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1 C++ Syntax and Semantics The Development Process.

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Presentation on theme: "1 C++ Syntax and Semantics The Development Process."— Presentation transcript:

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2 1 C++ Syntax and Semantics The Development Process

3 2 Why Study This Chapter? To be able to create identifiers To declare variables and constants To write assignment and I/O statements To design and write simple programs

4 3 C++ Program Structure 8All sub programs are called functions 8Every program has a function called main( ) 8Other modules (sub programs or functions) are declared by the programmer

5 4 Syntax & Semantics 8Syntax The formal rules governing how valid instructions are written in a programming language 8Semantics the set of rules determining the meaning of instructions written in the programming language

6 5 Naming Identifiers 8Identifiers are used to name things 8Made up of 8letters (upper, lower case) 8numerals (0-9) 8under score _ 8Must begin with letter or underscore

7 6 Style Issues 8Use meaningful identifiers 8makes the program more self documenting 8Use readable identifiers

8 7 Identifiers 8Check whether legal and/or readable

9 8 Data and Data Types 8Distinction made between integers, characters, rationals, etc. 8Data type specific set of data values along with a set of operations on those values Simple - integers - float - char Structured - struct - array - union - class Address - reference - pointers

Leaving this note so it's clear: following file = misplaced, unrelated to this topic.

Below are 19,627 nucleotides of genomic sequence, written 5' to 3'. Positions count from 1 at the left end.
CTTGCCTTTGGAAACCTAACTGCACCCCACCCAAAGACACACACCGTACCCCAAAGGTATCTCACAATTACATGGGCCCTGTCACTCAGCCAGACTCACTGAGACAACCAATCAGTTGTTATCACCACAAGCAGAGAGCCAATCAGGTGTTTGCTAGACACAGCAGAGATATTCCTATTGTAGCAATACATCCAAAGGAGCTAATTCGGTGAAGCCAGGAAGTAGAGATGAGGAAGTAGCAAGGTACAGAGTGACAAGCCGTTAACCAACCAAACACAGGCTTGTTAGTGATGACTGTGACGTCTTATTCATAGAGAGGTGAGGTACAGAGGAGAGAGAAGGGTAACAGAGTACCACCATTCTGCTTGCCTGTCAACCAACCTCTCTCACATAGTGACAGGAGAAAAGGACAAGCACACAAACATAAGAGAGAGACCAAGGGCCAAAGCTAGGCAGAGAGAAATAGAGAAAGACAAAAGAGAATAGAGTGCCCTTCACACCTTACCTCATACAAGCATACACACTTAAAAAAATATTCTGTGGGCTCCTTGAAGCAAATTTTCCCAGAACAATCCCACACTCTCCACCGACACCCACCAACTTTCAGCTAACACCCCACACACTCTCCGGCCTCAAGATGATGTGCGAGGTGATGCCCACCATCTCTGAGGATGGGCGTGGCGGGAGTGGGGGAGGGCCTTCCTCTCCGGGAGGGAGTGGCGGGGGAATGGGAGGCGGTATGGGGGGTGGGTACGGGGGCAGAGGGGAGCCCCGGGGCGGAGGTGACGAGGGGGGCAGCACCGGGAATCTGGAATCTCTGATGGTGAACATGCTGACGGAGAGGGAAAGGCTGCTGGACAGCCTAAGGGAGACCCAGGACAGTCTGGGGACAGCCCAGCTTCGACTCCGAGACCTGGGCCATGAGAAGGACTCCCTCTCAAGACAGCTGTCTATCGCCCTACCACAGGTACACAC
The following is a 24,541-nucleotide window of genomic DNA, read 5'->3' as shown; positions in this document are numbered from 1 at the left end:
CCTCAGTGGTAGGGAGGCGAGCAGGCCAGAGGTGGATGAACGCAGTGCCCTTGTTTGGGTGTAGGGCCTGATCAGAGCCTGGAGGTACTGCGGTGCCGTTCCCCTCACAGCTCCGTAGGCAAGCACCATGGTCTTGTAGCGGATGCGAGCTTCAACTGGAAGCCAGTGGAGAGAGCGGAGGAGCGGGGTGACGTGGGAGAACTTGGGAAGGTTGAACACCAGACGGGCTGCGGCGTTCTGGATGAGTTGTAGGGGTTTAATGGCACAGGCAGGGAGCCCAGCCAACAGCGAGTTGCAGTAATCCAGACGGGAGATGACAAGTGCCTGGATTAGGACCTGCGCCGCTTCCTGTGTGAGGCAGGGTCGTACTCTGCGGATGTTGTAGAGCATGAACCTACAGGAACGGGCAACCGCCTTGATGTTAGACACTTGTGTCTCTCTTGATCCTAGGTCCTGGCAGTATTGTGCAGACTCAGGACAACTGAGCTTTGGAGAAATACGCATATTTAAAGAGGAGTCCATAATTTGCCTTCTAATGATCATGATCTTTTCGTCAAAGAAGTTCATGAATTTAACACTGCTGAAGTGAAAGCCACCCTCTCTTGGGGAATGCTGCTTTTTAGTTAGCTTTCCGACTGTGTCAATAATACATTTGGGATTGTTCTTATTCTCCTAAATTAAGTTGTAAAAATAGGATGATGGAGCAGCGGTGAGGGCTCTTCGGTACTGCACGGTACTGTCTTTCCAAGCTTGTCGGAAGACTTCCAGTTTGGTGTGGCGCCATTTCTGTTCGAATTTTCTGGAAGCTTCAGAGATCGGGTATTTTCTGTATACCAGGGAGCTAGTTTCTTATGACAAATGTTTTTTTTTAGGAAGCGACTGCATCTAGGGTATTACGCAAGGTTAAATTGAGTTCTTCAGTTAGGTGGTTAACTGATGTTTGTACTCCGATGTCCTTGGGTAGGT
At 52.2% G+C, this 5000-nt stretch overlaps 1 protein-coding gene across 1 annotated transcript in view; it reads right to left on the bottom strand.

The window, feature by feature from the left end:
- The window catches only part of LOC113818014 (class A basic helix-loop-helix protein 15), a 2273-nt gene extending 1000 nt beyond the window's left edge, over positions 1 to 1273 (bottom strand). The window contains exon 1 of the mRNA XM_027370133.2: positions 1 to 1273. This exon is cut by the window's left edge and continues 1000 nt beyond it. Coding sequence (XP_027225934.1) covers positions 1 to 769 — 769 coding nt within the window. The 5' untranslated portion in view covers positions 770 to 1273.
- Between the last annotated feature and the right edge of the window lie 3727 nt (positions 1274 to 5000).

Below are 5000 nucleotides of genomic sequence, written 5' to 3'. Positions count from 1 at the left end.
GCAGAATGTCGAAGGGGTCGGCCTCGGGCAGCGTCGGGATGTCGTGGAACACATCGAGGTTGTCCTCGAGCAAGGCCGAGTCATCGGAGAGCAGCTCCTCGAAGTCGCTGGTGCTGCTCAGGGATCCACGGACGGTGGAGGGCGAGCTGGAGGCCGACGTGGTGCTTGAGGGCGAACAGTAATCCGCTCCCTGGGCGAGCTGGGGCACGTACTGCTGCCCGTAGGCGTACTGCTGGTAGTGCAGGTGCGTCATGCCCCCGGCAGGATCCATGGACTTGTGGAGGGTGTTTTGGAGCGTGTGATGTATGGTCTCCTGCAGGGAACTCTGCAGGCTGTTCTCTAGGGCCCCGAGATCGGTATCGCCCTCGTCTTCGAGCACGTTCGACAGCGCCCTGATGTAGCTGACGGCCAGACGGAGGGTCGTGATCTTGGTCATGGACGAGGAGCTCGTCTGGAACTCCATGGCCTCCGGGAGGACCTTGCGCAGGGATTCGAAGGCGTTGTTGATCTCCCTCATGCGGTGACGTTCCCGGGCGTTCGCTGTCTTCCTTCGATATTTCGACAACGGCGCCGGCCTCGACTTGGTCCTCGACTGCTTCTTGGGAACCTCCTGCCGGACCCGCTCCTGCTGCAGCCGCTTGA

10 9 C++ Data Types Structured array struct union class Address pointer reference Simple IntegralFloating char short int long enum float double long double

11 10 Integer Types 8Whole numbers with no fractional part No commas allowed 8Other variations of integer 8short, long 8different sizes available (for memory use) 8Also char ‘a’ ‘Z’ ‘8’ ‘%’ ‘$’

12 11 Floating Point Types 8Represent rational numbers 8float, double, long double 8Stored in the computer in scientific notation +3.94x10 -3 Leading sign Significant digits Sign of power of ten Power of ten

13 12 2.7E4 means 2.7 x 10 4 = = E-4 means 2.7 x = = Scientific Notation

14 13 Declarations 8Statement in a program that associates a name (an identifier) with a memory location 8Use the name to access or alter the contents of the memory location

15 14 Variables 8Characteristics 8a location in memory 8referenced by an identifier 8contents of the location can be changed 8Example: 8int x, y = 0; x : ? y : 0 Unknown or “garbage” value for x Value for y initialized at declaration

16 15 Variables 8Characteristics 8a location in memory 8referenced by an identifier 8contents of the location can be changed 8Example: 8int x, y = 0; x = 5; x : 5 y : 0

17 16 Variables 8Characteristics 8a location in memory 8referenced by an identifier 8contents of the location can be changed 8Example: 8int x, y = 0; x = 5; y = 3; x : 5 y : 3 Old value of 0 lost